In the early 2000s SSRIs have replaced tricyclic antidepressants as the drugs of choice in the treatment of depressive disorders, primarily because of their improved tolerability and safety if taken in overdose.
Other drugs, notably the tricyclic antidepressants and anti-epileptic agents, such as gabapentin, have been used to relieve pain, particularly neurologic pain, but are not routinely classified as analgesics.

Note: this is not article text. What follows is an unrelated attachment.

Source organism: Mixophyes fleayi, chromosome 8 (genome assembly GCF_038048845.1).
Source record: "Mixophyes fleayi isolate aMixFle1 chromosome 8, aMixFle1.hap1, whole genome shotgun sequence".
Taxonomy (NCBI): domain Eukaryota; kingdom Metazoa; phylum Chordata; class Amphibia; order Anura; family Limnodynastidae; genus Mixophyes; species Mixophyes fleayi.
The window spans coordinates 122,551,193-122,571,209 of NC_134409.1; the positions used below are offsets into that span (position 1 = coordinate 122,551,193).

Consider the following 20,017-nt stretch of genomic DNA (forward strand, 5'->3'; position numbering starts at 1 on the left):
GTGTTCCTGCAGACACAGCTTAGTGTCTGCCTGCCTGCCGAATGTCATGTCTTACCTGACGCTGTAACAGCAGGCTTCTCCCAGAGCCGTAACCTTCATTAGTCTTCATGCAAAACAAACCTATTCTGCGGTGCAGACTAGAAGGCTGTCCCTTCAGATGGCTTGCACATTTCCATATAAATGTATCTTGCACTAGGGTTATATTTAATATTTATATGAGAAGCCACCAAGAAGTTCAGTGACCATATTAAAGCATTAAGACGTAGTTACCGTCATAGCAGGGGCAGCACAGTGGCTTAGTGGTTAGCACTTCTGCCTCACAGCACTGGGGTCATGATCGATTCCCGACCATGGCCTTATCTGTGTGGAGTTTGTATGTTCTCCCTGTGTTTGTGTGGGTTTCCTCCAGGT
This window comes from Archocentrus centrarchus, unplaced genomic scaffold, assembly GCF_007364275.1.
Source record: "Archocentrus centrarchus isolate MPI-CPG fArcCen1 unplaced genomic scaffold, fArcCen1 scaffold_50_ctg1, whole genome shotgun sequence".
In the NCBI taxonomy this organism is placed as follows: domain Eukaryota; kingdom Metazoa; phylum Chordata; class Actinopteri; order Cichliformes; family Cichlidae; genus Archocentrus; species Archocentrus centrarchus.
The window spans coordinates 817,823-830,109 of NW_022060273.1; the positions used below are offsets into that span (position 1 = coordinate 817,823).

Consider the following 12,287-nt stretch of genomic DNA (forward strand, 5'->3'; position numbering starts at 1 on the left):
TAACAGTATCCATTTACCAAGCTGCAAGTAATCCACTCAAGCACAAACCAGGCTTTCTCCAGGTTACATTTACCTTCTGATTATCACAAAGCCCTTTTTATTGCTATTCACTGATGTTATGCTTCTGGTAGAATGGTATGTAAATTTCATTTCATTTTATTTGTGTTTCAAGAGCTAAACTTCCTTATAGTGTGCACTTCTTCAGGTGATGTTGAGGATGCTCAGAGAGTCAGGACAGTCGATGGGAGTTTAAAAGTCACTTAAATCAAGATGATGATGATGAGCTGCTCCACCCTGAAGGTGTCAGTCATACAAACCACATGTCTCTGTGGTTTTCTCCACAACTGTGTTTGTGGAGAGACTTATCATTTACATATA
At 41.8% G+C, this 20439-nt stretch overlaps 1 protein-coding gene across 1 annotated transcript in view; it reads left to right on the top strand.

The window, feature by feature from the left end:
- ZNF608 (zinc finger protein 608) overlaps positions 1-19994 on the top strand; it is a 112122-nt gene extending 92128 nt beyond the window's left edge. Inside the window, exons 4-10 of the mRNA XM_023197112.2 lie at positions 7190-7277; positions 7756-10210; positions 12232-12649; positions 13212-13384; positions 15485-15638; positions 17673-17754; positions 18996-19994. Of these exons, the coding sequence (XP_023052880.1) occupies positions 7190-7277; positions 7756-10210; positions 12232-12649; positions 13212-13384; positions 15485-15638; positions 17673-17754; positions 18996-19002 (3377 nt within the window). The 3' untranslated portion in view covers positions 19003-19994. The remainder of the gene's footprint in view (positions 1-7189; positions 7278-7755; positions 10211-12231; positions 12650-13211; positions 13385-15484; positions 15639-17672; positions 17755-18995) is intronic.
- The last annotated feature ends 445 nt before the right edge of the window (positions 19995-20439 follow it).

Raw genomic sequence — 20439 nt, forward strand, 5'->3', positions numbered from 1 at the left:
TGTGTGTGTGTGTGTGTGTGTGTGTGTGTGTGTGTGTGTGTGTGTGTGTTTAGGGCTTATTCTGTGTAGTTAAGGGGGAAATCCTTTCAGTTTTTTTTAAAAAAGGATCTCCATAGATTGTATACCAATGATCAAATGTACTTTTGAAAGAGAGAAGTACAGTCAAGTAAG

Tricyclic antidepressants used to treat unipolar depression may trigger rapid cycling in bipolar patients and are, therefore, not a preferred treatment option for bipolar depression.
In several small studies, S-adenosyl-methionine (SAM, SAMe) was shown to be more effective than placebo and equally effective as tricyclic antidepressants in treating depression.
Tricylic antidepressants should not be taken with the gastric acid inhibitor cimetidine (Tagamet), since this increases the blood levels of the tricyclic compound.